He’ll be 40 next summer, so maybe it was time to learn that lesson anyway. Today’s decisions might indeed make today more livable, but might not do much for tomorrow. Generally, tomorrow comes. Rodriguez has worn a lot of tomorrows.

    Take Wednesday, another one of those.

    That, of course, takes us to yet another of his tomorrows. They’re relentless like that.

    Baseball.

    You know, maybe.

  • Joe Maddon bringing a different style to the Cubs

    Tim Brown at Yahoo Sports 25 days ago

    If you happened to spend any time around the Angels a couple decades back, you would have had to go out of your way to find Joe, the minor-league instructor, in a clubhouse or back field you wouldn’t otherwise have reason to be.

    Of all the men – young and old – wandering around with fungo bats over their shoulders and stopwatches in their pockets, Joe was different. He talked the game different. He saw the game different. He understood the young men inside the uniforms – underneath the numbers and the scouting reports – better.

    In a world of absolutes – and there were few worlds as absolute as baseball – Joe was a different guy. He read real books. He drank real wine, and still loved a domestic beer in a plastic cup. He laughed at the goofy stuff, and had a kind heart, and loved the new statistics that were popping up, and embraced the unknown. Yeah, he was a baseball guy, but he also was a life guy.

    So, you had to go find Joe.

    Whatta ya seein’? Who do ya like? What’s the deal with this guy? That guy? Where’d you eat last night? See this headline in the Times?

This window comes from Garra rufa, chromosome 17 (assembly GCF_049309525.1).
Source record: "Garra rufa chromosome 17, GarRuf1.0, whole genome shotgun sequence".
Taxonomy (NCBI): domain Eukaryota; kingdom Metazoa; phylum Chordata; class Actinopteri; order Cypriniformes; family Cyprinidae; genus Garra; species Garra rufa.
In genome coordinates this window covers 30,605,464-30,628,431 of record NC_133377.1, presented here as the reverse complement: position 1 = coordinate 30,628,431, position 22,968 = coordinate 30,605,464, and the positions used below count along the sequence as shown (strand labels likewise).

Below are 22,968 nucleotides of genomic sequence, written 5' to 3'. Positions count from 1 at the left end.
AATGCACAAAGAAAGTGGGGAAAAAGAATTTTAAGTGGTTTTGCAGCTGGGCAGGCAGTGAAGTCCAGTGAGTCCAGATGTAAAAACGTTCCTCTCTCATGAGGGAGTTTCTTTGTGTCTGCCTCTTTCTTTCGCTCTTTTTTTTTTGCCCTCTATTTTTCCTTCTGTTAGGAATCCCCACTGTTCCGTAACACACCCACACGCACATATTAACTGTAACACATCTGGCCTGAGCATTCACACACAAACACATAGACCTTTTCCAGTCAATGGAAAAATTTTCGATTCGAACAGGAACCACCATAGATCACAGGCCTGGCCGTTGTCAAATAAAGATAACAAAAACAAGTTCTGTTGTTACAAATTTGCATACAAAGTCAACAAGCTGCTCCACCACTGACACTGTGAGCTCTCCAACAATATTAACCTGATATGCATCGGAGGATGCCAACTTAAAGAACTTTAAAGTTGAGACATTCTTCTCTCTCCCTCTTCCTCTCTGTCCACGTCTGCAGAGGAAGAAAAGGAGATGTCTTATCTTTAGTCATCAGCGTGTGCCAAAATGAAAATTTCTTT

Joe would coil his leg around his fungo bat, like a python around a tree limb, and say, “Body…”

    Same guy. Same Joe.

  • Cubs had little choice but to act swiftly, coldly in pursuit of their ray of hope

    Tim Brown at Yahoo Sports 29 days ago

    Since the day he walked away from the Tampa Bay Rays, Joe Maddon appeared to fit best with the Chicago Cubs, the young team in need of direction and a sturdier future. Instability, after all, has been a tradition for the Cubs. For proof, look no further than the imminent hiring of, you know, Joe Maddon.

    In November 2011, Theo Epstein jumped to the Cubs from the Boston Red Sox. Since then, the Cubs have played three baseball seasons and Epstein has hired three managers. He’s fired, so far, two of them.

    Dale Sveum, hired and fired. Rick Renteria, hired and, presumably, fired, and at best reassigned. Lord help Maddon if Earl Weaver becomes available.

    The net result has been three fifth-place finishes, which, anymore, means last place.

    But, hey, this is the plan, and nobody doesn’t love the pretty prospects Epstein is stockpiling, and nobody doesn’t love the hiring of Maddon fundamentally, no matter how ruthless and cold-hearted it might look. Maddon is the best there is at this, and now he’s a Cub, and Epstein did that, because it’s not about personal loyalties, but loyalty to the plan, and lord help Maddon if Walter Alston becomes available.